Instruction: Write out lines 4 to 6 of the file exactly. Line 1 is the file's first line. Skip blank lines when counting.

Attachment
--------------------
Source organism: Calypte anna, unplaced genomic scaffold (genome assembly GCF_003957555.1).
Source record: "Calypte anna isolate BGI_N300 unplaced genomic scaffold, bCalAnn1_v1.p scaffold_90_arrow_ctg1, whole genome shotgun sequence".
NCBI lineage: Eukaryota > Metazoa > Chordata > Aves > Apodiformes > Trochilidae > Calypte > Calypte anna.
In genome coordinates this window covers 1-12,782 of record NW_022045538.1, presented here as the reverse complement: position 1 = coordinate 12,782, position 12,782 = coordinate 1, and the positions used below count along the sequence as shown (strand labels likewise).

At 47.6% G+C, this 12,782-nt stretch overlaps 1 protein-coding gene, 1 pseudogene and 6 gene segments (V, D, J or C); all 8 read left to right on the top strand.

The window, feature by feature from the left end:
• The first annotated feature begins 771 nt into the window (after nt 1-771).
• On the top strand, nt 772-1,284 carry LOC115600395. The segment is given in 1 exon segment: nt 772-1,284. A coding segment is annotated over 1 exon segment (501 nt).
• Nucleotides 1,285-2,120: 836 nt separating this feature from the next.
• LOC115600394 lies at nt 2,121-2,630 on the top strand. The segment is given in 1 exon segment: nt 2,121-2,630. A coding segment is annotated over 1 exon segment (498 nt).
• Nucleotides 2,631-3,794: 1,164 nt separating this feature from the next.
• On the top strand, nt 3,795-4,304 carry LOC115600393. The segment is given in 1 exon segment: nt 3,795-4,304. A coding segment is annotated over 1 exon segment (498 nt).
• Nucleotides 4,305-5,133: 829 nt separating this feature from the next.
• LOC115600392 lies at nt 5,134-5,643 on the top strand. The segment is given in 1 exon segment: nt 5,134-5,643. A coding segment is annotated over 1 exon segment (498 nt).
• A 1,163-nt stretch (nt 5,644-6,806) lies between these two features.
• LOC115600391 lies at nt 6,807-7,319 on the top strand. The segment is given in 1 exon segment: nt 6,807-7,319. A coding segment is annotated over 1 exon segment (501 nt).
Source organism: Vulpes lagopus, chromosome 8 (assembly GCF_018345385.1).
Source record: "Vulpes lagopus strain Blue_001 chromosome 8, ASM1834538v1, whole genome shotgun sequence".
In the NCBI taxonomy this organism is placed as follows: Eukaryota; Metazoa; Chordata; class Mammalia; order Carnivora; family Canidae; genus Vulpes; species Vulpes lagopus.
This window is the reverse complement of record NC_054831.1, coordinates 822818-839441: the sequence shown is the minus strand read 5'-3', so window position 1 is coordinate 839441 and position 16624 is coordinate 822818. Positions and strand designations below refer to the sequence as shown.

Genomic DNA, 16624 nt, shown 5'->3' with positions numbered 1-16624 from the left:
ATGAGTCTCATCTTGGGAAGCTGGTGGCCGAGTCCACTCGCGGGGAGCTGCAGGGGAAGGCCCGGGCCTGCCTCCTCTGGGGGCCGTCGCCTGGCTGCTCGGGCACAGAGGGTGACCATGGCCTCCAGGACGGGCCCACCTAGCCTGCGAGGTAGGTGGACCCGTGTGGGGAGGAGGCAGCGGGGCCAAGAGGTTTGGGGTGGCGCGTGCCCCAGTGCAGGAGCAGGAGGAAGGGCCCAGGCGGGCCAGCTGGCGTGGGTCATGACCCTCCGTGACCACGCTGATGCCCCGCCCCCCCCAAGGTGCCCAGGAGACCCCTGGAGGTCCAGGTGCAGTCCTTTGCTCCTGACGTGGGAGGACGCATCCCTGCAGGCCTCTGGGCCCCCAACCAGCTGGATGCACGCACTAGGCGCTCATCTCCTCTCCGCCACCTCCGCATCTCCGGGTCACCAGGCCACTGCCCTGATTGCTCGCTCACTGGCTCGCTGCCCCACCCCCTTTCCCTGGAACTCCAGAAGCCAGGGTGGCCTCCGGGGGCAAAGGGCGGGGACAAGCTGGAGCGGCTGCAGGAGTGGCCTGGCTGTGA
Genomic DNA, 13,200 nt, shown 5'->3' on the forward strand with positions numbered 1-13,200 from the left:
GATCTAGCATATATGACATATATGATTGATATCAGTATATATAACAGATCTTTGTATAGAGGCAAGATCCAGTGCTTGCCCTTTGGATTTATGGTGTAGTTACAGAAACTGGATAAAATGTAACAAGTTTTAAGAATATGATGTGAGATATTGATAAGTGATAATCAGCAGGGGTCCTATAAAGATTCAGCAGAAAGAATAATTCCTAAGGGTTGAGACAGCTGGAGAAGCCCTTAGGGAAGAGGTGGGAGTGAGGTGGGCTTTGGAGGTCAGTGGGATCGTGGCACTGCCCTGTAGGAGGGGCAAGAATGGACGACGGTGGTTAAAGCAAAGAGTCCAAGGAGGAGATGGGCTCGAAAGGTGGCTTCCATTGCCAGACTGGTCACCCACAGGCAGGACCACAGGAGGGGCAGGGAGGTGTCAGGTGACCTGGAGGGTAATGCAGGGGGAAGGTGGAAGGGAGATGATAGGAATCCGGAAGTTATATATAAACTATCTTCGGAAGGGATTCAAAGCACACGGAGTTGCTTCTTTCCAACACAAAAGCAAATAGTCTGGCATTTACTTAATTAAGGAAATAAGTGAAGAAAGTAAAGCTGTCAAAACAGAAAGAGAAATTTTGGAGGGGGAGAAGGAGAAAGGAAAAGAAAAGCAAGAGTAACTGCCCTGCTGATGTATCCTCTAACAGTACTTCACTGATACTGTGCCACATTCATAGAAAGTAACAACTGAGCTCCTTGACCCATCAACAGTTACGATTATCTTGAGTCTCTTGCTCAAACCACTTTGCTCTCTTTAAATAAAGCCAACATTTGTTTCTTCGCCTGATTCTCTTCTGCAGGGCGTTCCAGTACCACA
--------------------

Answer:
In genome coordinates this window covers 1-12,782 of record NW_022045538.1, presented here as the reverse complement: position 1 = coordinate 12,782, position 12,782 = coordinate 1, and the positions used below count along the sequence as shown (strand labels likewise).

At 47.6% G+C, this 12,782-nt stretch overlaps 1 protein-coding gene, 1 pseudogene and 6 gene segments (V, D, J or C); all 8 read left to right on the top strand.

The window, feature by feature from the left end: